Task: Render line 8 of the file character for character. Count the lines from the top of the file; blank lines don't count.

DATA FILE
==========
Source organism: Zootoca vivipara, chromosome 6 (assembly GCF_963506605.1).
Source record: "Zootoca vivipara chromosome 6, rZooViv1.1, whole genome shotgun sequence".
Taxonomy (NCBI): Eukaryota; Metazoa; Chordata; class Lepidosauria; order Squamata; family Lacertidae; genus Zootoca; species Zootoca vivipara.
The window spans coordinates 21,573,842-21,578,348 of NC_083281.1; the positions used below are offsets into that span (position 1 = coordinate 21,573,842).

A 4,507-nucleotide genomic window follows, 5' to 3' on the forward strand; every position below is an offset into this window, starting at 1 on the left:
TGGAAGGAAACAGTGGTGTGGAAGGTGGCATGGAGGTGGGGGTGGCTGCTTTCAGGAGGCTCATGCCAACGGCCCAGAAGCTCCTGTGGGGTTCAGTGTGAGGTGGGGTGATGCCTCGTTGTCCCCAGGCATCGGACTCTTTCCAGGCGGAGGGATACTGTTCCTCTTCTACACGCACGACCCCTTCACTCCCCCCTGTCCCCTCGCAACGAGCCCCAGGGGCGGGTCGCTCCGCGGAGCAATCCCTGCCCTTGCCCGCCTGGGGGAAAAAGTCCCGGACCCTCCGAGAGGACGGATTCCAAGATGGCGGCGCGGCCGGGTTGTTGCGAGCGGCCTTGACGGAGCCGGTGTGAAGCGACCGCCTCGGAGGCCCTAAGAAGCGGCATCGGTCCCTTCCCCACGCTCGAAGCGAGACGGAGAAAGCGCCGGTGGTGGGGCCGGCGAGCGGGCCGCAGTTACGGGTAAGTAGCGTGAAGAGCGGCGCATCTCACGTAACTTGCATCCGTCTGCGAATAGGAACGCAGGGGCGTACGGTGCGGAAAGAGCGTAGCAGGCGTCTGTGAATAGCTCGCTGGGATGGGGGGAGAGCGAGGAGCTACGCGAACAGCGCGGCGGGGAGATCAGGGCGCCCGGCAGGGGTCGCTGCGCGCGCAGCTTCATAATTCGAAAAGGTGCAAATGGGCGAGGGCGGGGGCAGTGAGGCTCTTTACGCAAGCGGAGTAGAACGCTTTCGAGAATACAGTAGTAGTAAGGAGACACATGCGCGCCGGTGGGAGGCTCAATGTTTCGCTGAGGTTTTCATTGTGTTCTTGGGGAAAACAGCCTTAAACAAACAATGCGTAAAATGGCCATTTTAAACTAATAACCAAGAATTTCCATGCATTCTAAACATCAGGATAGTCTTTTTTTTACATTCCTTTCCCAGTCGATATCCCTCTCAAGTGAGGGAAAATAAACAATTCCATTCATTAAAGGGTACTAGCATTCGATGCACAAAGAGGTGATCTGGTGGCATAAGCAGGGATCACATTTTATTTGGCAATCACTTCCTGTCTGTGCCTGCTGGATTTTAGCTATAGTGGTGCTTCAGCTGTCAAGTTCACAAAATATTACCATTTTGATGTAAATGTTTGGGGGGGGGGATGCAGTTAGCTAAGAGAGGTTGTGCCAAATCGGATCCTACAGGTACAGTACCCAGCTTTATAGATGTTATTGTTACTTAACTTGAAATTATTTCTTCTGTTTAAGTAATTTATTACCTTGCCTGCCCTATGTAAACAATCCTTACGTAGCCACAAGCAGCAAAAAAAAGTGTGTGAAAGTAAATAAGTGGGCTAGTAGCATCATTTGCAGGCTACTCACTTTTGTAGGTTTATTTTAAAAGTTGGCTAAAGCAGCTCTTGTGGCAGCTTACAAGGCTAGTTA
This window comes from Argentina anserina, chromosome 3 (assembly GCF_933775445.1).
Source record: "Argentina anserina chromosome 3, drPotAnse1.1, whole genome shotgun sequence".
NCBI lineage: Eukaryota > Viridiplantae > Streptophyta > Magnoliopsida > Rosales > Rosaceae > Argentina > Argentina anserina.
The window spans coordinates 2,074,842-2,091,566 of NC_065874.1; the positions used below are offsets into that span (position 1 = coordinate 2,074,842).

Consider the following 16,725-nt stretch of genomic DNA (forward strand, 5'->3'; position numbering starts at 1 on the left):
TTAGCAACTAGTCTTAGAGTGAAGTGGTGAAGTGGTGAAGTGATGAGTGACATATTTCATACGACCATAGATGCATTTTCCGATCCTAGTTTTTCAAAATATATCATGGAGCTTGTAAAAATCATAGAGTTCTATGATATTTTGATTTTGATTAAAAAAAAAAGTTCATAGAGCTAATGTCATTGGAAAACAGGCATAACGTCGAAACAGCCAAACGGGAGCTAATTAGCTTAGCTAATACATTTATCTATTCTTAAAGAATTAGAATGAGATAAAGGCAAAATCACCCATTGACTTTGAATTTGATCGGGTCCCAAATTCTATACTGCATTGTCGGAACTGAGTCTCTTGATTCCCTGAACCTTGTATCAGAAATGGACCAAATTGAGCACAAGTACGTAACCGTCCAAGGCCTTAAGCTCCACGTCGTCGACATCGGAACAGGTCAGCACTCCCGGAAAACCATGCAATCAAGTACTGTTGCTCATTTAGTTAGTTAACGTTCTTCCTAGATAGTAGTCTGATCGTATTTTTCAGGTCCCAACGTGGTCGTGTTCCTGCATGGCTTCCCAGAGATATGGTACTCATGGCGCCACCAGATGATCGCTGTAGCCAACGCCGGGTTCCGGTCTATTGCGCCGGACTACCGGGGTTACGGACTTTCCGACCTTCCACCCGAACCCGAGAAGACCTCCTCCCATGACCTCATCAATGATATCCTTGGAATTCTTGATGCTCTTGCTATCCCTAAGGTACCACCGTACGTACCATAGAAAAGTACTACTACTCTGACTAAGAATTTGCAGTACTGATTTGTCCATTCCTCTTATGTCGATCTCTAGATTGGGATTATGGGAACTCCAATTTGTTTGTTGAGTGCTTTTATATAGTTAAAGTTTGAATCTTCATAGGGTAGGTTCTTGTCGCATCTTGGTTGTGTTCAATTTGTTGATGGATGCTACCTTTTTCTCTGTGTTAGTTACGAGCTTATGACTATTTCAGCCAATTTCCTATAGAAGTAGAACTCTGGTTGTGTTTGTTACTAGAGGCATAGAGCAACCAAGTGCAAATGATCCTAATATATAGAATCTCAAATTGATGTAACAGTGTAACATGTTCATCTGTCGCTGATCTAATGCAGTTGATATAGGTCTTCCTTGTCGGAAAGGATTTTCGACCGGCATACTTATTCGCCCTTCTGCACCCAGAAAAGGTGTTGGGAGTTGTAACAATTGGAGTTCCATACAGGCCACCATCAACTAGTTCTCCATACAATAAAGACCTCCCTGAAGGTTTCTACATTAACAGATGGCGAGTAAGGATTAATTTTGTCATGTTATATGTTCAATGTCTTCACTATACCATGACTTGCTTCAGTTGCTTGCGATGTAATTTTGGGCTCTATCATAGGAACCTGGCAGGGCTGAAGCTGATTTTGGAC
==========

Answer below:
Source record: "Argentina anserina chromosome 3, drPotAnse1.1, whole genome shotgun sequence".